County schools facing serious shortage of substitutes

by Kate Evans

Morgan County Schools is in desperate need of substitutes, especially substitute teachers, due to the pandemic, said School Superintendent Kristen Tuttle.  Other big needs are for substitute bus drivers, nurses and custodians.

Tuttle has unfilled substitute vacancies every day in schools and on buses, which makes things very difficult now that kids are back in school five days a week.  On Monday, March 1 she had six unfilled substitute positions in the school system.

Impact on schools

Administrators watch over the personnel system in the evening and early morning to plan for their school day and make personal calls to substitutes begging them to come in if there are vacancies, Tuttle said.

If no substitutes are available for a teaching vacancy, maybe the assistant principal, Title I teacher, interventionist, special education teacher, principal or another   staff member can cover the class.  The school may have to piece together coverage with rotating teachers for each period all day, which is not ideal.

Transportation Director Tammy Painter said that whenever they don’t have any bus driver substitutes available, she, a bus mechanic and Bus Supervisor Tammi Wachter fill in as bus drivers.  Sometimes they have to combine bus routes due to vacancies.  They do whatever they have to do to keep the school buses rolling.

Widmyer Elementary Principal Rhett Beckman said when he doesn’t have substitutes, he has to pull others from their planning periods to cover a class for an absent teacher.  That takes away from them preparing for their own class.

Using teachers on planning as substitutes means there’s no continuity and a constant change in teaching style and people all day long. That’s an issue for kids at the elementary level.

Sometimes Beckman and Assistant Principal Ginnie Molnar cover a teacher’s class, which makes them unavailable for administrative duties with teachers, parents or meetings that will need rescheduled.

Beckman said if a custodian doesn’t have a fill-in, sanitizing will be done daily but other cleaning tasks may be saved for other days.

If there’s no nurse substitute, school medication aides will be pulled out of classes to give students medication.  The med aides will do first aid and Beckman and Molnar will, too.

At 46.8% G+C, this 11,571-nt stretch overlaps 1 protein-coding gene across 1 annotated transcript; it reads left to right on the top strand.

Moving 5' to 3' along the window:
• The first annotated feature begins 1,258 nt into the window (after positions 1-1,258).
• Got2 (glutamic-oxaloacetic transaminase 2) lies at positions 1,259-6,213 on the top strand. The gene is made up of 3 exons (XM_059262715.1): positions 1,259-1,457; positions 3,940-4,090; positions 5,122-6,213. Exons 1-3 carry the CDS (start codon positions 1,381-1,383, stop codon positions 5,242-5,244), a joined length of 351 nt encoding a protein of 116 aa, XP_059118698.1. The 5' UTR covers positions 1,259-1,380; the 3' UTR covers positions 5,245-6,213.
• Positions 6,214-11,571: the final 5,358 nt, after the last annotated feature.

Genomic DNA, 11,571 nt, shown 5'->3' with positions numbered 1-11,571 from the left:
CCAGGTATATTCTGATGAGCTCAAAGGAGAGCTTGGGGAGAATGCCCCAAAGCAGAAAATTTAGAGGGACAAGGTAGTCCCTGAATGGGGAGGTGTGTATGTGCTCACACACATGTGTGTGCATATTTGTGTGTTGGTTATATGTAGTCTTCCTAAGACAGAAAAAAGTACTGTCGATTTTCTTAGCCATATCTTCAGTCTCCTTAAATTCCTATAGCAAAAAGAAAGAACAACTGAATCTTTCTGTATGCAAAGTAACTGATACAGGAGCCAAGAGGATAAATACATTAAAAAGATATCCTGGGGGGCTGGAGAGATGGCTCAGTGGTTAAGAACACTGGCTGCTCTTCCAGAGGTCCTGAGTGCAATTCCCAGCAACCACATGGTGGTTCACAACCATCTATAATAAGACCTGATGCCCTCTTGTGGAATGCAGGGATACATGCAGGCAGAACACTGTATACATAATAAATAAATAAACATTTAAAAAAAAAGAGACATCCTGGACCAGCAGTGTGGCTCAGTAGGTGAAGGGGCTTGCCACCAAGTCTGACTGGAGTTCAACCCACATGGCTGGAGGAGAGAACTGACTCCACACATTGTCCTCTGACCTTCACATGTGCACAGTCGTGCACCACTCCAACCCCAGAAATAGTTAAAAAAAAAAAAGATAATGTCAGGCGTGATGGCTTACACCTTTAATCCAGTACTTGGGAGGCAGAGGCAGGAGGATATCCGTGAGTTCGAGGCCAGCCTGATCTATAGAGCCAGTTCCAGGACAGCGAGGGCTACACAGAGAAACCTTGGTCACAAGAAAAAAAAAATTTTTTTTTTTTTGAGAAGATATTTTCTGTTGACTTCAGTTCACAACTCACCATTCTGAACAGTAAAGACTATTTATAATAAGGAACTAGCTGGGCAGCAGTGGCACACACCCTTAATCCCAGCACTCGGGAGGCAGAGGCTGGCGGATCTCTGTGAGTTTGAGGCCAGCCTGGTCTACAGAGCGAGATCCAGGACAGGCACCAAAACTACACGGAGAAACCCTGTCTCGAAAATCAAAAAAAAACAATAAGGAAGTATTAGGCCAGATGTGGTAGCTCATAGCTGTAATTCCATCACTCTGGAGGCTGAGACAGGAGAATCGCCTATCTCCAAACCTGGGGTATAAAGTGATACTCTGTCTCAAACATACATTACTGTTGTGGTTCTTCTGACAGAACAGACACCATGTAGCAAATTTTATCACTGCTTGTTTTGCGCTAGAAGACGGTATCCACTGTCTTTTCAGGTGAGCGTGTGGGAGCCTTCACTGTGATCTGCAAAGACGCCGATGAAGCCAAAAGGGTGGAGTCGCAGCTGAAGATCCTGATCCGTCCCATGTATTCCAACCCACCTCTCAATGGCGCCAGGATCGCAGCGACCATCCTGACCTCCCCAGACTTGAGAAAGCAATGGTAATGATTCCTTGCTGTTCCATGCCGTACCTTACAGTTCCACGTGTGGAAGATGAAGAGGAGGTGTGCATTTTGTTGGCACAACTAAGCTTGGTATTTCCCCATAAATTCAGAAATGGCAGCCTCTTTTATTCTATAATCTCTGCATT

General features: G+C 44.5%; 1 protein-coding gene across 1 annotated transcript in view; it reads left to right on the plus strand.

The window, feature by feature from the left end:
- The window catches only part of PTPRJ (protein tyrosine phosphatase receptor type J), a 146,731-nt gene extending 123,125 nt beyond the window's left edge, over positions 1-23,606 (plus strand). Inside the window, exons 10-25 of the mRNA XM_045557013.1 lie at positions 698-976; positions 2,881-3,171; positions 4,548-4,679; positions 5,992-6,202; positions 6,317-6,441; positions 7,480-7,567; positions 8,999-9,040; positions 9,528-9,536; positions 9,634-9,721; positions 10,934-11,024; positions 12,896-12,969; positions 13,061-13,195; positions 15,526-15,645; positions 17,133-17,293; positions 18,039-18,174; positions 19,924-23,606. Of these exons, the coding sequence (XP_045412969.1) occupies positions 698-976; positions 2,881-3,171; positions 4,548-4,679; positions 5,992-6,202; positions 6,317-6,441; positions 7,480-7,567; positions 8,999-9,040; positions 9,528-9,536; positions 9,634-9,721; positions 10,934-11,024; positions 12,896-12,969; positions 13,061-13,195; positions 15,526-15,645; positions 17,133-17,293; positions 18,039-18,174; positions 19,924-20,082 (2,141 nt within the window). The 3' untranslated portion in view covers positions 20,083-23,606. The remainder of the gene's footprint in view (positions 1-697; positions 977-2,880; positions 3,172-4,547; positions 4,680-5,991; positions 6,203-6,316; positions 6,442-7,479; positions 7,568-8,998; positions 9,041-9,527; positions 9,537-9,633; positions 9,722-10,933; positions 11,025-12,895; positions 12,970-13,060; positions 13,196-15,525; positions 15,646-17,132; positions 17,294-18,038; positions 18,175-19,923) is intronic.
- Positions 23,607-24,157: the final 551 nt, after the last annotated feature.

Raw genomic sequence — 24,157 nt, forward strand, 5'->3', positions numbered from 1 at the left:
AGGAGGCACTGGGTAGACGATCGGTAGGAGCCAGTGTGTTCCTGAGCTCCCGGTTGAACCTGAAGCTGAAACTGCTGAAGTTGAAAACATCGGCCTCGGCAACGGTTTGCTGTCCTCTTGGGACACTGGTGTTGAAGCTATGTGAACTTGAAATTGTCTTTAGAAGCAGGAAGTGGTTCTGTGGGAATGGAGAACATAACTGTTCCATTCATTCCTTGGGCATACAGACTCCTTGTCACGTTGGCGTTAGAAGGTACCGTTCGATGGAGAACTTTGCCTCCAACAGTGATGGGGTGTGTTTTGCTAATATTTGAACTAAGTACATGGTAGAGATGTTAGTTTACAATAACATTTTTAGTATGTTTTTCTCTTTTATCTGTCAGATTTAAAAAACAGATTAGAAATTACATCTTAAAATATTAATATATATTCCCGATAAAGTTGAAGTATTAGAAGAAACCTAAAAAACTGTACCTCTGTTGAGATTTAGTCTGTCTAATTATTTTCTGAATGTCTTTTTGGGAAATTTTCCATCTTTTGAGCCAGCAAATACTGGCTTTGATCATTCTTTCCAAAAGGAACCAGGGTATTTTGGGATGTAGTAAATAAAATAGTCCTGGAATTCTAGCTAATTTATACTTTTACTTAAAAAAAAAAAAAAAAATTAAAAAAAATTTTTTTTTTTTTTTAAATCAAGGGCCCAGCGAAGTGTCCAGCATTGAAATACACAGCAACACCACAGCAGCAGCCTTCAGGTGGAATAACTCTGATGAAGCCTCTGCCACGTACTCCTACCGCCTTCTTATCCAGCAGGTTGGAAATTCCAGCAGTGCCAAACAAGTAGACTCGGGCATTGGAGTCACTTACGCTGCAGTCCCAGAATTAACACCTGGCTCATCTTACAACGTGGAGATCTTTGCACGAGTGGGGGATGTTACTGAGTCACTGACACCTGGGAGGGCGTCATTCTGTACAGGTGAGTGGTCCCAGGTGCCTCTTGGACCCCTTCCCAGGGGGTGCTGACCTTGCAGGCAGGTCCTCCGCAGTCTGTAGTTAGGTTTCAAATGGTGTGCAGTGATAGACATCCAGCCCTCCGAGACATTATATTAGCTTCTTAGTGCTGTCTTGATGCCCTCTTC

Teacher may run classrooms without aides or an aide may bounce between two classrooms to help, he said.  It throws a wrench into the learning process since aides help with small group and one-to-one learning.

When the school is missing a cook,  Beckman said that he and Molnar have both served and packaged meals when the kitchen staff needed an extra set of hands.

“We definitely need people to step up and help,” Principal Beckman said of substitutes.

Morgan County Schools currently has 98 substitute teachers listed in their school directory, but Tuttle said that she has fewer than 20 substitute teachers that she can rely on if there’s a vacancy.  Some subs have dropped off the list and there are five long-term substitutes on the list.

Some substitute teachers don’t want to come in and teach in schools now because of the COVID-19 pandemic.

Morgan County Schools can now hire individuals with associate degrees.  They are restricted to subbing 10 days in a row in the same position and work day-to-day, she said.  An associate degree level, bachelor’s degree or above substitute teacher needs to take a course in substitute teaching, Tuttle said.

West Virginia substitute teacher training classes are offered online by EPIC (Eastern Panhandle Instructional Cooperative-formerly RESA 8) and the West Virginia Department of Education (WVDE) offers free substitute teacher training which is also online and self-paced.  Once someone completes the substitute teaching classes, they apply for their substitute teaching certificate, Tuttle said.

Substitute service personnel like aides, bus drivers, cooks and clerks bid on the position and take a test.  If they pass the test, they get fingerprinted and put on board, Tuttle said.

Service personnel get on the substitute list to work their way to fulltime positions.  Recently a custodian went straight to a fulltime position from the street because of the shortage of custodians, Tuttle said.

Bus drivers take one to two months to get certified and must get their CDL license.  The school system brought on two permanent substitute bus drivers.  One went almost immediately into a permanent position, Tuttle noted.  There are only two substitute bus drivers right now.

Substitute nurses are another big need, she said.  Candidates need to have an RN (Registered Nurse) or BSN (Bachelor of Science in Nursing) degree.  It’s been a struggle to find nurses.


Tuttle is hoping that some local people that need work and who care about kids will apply for the substitute positions. The pay is good and depends on the person’s degree level.  There are a lot of highly educated people in the county who could really help and love kids, she said.